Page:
4. Pocket https://getpocket.com/
One key to staying productive is to try to complete the task you’re working on before you start another. I think about Pocket as my “parking lot” for articles I want to read. If in the course of my work, I come across something interesting, I can save it to Pocket with one click and move on instead of getting sucked down the internet rabbit hole. I can stay on-task, knowing that every article I save will be waiting for me when I’m ready for it.
5. If This, Then That http://ifttt.com
“If This, Then That” or IFTTT allows you to create “recipes” for automation in your life. They’re based on simple if->then statements. For example, you can create a recipe that says “if I post a picture to Instagram, then also tweet it,” and IFTTT will write a program for you that will cause this rule to automatically run in the background.
If you use it right, this can be a great time saver and can also help you be smarter in other parts of your life. I use it to notify me if it snows overnight (so I know if the drive to work is going to be bad). I also have IFTTT send me daily recurring emails so I can track my habits, then send me a weekly summary of how I did so I can see how I’m progressing towards those goals.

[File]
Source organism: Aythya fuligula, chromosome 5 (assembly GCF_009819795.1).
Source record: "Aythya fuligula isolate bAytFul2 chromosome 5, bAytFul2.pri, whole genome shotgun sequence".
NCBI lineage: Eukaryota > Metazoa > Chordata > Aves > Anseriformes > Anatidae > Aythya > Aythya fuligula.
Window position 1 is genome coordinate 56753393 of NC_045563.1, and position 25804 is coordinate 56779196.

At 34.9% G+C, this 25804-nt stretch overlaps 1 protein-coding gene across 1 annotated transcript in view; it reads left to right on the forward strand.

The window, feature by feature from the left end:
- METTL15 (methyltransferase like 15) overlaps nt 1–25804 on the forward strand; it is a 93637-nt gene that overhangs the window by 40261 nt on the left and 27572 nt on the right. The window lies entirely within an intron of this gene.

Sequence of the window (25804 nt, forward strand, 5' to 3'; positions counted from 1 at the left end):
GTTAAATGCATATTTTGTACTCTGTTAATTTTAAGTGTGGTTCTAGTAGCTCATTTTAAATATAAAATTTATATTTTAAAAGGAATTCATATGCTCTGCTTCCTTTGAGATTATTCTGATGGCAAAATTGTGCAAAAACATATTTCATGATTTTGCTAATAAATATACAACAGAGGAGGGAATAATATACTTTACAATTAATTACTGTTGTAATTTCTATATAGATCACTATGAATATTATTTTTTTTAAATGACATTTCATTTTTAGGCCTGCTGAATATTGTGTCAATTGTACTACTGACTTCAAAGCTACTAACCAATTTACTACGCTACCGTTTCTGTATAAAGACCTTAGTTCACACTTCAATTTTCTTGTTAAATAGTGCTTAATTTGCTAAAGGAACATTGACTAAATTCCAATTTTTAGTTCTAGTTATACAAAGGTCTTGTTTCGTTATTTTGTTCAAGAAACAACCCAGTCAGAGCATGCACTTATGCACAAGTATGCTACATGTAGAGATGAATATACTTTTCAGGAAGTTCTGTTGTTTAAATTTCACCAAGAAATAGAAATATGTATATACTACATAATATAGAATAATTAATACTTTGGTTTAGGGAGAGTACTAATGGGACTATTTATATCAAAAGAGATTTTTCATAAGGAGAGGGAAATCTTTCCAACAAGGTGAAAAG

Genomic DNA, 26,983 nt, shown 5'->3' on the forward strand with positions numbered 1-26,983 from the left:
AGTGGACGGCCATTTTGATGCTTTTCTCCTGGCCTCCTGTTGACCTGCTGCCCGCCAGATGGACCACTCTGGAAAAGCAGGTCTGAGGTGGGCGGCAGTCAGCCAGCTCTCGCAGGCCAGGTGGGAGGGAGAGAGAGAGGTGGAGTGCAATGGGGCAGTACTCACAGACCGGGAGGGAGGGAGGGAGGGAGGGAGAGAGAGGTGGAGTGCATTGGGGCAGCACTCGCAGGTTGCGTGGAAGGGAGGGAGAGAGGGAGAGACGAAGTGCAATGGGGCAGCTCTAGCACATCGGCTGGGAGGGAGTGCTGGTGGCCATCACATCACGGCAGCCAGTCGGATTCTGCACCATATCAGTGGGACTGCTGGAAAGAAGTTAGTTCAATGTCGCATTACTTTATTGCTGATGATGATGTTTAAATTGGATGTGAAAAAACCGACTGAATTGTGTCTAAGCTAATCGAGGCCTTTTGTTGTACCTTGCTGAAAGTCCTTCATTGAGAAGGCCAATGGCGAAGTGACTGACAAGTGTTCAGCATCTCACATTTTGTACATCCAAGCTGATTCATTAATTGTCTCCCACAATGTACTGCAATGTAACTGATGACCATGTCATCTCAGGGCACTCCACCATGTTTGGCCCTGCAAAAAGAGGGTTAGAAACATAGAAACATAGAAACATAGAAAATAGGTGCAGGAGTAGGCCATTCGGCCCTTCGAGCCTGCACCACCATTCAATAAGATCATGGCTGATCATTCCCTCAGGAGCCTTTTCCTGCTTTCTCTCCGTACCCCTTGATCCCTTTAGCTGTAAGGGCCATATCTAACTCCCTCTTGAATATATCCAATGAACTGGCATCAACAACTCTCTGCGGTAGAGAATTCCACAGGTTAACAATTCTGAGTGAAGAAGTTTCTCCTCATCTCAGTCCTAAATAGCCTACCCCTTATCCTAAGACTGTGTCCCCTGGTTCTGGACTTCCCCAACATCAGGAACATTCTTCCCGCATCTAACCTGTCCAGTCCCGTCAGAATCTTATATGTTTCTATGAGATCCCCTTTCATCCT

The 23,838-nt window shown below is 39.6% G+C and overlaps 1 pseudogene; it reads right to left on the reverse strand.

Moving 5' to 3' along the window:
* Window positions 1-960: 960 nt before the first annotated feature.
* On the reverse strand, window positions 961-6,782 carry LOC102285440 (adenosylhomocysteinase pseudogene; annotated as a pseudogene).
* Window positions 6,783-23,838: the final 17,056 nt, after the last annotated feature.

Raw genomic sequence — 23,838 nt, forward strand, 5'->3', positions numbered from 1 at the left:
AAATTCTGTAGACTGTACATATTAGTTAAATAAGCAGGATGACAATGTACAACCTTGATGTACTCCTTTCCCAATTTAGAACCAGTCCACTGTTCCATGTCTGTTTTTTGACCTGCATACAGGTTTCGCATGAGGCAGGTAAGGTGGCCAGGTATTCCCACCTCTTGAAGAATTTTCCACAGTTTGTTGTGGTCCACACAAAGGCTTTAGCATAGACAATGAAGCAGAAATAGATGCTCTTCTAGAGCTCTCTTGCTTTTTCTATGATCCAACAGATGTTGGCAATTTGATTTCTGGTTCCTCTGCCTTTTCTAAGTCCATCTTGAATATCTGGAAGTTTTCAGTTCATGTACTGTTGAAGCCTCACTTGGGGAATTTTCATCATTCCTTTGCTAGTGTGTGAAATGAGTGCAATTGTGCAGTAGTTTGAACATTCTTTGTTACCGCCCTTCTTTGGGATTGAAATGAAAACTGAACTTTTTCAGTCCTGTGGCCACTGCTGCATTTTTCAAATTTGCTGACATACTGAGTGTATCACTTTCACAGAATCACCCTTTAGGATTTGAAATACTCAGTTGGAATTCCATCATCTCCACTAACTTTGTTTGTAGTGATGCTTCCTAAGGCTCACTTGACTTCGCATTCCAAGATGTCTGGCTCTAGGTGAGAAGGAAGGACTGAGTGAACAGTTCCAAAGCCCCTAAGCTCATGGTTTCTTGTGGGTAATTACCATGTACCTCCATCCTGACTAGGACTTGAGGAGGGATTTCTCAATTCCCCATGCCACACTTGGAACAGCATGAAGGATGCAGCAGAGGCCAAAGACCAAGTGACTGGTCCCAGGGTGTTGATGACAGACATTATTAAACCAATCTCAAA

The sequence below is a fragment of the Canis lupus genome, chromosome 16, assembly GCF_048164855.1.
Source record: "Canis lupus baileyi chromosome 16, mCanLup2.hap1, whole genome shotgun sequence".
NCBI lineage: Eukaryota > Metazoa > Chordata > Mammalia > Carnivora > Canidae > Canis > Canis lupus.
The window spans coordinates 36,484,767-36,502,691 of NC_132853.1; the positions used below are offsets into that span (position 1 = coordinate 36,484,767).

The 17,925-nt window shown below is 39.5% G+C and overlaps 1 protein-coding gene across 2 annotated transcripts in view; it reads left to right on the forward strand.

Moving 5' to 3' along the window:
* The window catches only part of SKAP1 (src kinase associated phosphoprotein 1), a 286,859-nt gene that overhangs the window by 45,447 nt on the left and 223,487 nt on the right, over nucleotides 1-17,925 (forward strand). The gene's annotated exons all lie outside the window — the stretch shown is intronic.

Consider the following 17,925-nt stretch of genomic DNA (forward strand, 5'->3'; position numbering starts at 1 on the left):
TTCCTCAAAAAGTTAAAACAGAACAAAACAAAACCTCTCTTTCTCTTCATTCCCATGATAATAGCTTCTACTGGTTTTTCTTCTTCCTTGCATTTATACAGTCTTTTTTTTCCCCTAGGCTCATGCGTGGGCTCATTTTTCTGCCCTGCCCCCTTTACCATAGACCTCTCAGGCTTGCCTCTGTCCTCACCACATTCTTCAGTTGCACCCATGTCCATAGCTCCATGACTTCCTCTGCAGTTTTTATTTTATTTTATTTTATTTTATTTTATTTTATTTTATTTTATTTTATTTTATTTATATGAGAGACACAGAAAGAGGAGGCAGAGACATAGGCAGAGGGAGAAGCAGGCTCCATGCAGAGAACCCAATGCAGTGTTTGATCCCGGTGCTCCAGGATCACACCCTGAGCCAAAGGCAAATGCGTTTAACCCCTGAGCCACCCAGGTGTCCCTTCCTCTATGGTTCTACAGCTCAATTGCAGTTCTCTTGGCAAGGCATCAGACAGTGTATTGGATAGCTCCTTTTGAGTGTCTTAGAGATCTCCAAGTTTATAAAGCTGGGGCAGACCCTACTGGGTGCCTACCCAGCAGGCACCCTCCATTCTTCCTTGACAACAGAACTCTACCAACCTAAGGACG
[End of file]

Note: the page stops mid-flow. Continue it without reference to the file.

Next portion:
IFTTT might take a little longer to figure out for the less technically inclined amongst us, but be patient and just trust that you can learn anything!
When I first installed Moment, I guessed that I probably logged around 90 minutes of total time on my iPhone each day. The first day I logged 2 hours and 33 minutes and picked up the phone a total of fifty-eight times. FIFTY EIGHT!
Now, it’s hard to know exactly how much time is and isn’t appropriate to spend on your phone, but as the saying goes, what gets measured gets managed. Phone time is definitely not quality time, and Moment helps me see how I’m doing with my phone use. After about a week I saw my average range, and I’m now shooting for approximately 90 minutes/day. If I feel I could do even less, I’ll easily be able to see how I’m doing.